About this Movie…

MPW-47461About Last Night is a rockin’ ’80s film. The movie is based off of David Mamet’s play Sexual Perversity in Chicago (which I know nothing about, so I will not discuss). ALN is a sweet love story. Boy meets girl, boy falls in love with girl, boy gets scared and starts making bad choices, boy breaks up with girl, boy wants girl back. Boy and girl try to work it out.

First let me get it off my chest… the ’80s were so TUBULAR. There are a few noteworthy things in this film. A fan-fucking-tastic ’80s movie has a few great components. No need to ask twice, here they are.

  1. Fricking social scene: cigarettes, bar scene, beer, sexism
  2. Fantabulous Music
  3. Bitchin’ Colors
  4. Bangin’ Clothes
  5. Bangin’ Sex scene
  6. Douche-ass friend, (peer pressure) and a BFF
  7. Scamming (with the tongue)
  8. Awesome male ass shots, not just female
  9. Airhead sidekick
  10. Tight-ass Dance scene

About Last Night (ALN) had eight of the “must haves” in an ’80s movie. The plot is about a couple falling in love. This is movie is hilarious. I love the way it opens with the back and forth banter between Belushi and Lowe. I also love the consistent use of “broad,” “Humpin’ and bumpin’”, and “…so, I’m fucking her.”

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About Last Night… (1986)


Starring Rob Lowe, Demi Moore, James Belushi, Elizabeth Perkins, George DiCenzo, Michael Alldredge, Robin Thomas, Donna Gibbons, Megan Mullally

Directed by Edward Zwick

Expectations: Moderate.


About Last Night kicks immediately into its frank dialogue about sexual escapades and it can be a little jarring. Maybe it’s just me, but I expect a movie to wine and dine me a bit before we’re talking about fucking in air force flak jackets and setting the room on fire both figuratively and literally. But once you get accustomed to About Last Night‘s scandalous nature, it is a pretty entertaining relationship movie.

The film centers around two pairs of friends who meet at a company softball game. Demi Moore can’t stop looking at Rob Lowe, and vice versa, so they quickly strike up a relationship based on their mutual, intense attraction. Their friends don’t take it so well, though, and the film develops into something a little more complex than your average rom-com.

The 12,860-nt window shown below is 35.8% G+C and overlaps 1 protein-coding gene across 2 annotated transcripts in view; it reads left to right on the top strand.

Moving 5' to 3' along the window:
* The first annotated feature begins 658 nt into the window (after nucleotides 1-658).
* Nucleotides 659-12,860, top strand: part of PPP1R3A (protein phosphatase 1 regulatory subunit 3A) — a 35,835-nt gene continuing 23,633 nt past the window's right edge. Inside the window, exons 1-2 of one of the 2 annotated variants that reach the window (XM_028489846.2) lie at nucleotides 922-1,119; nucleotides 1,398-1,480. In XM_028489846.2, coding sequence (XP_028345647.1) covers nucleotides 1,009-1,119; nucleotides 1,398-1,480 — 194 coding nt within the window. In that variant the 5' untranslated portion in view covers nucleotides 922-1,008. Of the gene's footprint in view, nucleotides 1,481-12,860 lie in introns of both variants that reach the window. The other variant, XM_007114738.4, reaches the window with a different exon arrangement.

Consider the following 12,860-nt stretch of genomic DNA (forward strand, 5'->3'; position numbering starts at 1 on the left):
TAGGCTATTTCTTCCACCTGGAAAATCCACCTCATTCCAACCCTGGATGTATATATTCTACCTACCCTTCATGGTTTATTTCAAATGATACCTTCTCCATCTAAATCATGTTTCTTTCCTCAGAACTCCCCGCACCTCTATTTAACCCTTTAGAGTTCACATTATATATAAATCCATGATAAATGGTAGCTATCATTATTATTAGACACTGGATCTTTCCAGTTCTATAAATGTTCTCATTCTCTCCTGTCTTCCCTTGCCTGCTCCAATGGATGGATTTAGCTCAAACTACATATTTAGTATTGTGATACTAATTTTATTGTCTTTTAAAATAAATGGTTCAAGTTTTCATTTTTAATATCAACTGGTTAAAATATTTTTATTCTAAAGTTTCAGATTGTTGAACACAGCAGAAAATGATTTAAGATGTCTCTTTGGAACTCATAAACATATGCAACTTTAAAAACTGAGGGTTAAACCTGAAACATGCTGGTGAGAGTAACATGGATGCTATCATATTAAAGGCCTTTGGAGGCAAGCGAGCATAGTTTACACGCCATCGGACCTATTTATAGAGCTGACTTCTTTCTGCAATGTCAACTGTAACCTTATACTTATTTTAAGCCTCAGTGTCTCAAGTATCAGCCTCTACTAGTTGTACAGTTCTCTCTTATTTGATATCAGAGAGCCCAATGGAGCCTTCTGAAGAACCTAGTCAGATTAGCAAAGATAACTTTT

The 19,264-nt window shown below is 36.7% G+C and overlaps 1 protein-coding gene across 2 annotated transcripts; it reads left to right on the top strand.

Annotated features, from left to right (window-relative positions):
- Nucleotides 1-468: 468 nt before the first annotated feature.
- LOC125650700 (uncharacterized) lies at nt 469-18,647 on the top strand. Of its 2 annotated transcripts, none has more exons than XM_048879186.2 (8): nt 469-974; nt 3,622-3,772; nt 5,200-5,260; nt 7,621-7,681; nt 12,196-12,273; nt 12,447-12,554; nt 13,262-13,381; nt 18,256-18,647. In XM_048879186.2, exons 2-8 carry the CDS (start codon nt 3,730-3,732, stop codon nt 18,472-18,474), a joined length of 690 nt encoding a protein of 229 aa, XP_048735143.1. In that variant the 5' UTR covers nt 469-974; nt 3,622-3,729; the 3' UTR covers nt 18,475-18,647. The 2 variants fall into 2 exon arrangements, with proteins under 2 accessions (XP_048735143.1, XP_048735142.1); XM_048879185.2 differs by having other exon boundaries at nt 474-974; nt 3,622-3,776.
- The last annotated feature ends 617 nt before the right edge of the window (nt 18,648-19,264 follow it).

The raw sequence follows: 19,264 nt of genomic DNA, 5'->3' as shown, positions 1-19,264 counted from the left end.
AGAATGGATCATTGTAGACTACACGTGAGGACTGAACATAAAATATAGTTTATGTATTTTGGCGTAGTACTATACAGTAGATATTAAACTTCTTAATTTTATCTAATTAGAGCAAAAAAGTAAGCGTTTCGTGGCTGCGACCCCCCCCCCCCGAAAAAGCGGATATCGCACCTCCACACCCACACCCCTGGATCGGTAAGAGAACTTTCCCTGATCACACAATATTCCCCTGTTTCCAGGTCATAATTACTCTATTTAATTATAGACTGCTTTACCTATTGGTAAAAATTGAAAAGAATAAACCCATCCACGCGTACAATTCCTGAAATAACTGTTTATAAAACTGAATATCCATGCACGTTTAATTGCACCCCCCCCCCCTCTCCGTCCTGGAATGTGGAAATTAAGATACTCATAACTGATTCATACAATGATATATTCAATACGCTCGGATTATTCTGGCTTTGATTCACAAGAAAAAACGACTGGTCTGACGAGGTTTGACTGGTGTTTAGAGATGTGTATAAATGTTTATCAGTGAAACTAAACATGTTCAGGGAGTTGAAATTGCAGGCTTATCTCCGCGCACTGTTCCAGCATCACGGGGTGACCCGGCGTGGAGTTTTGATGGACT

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Parasite (1982)

Starring Robert Glaudini, Freddy Moore, Demi Moore, Luca Bercovici, James Davidson, Al Fann, Cherie Currie, Tom Villard, Vivian Blaine

Directed by Charles Band

Expectations: High, the posters are all sorts of awesome.

On the general scale:

On the B-Movie scale:

It’s been nearly a year since I reviewed anything from the Charles Band era prior to the formation of Empire International, and what better time than Horrific October to make a return visit? From the short list I chose Parasite for two very specific reasons. One is that poster to the right. It’s not necessarily a great poster (or even a good one), but it’s one that instantly grabs me and tells me to watch the film. It’s delightfully cheesy and I figured if the film echoed any of this quality, it would be a good time. Not that horror posters are to be fully trusted. The other, and slightly less dubious, reason was that Parasite has the distinction of being Demi Moore’s first major film role. I’m not much of a fan, but early actor roles are always good fun, especially when they come in trashy horror films.

The story in Parasite is somewhat threadbare, but for this type of film there’s more than enough. Parasite opens with a high-color, intense laboratory scene where a scientist looks in various microscopes at various wriggling organisms. Another man lies strapped down to an examination table, freaking out. The doctor fucks up, dropping a petri dish and unleashing a dangerous parasite that quickly burrows into his stomach. The scientist loads a canister with another organism and books out of the lab as quick as possible. The man strapped to the table doesn’t fare so well though, as the parasite bursts out of his stomach first and then the top of his head. Whew! Five minutes in and already an alien has burst out of some dude’s head. This could be an instant classic.

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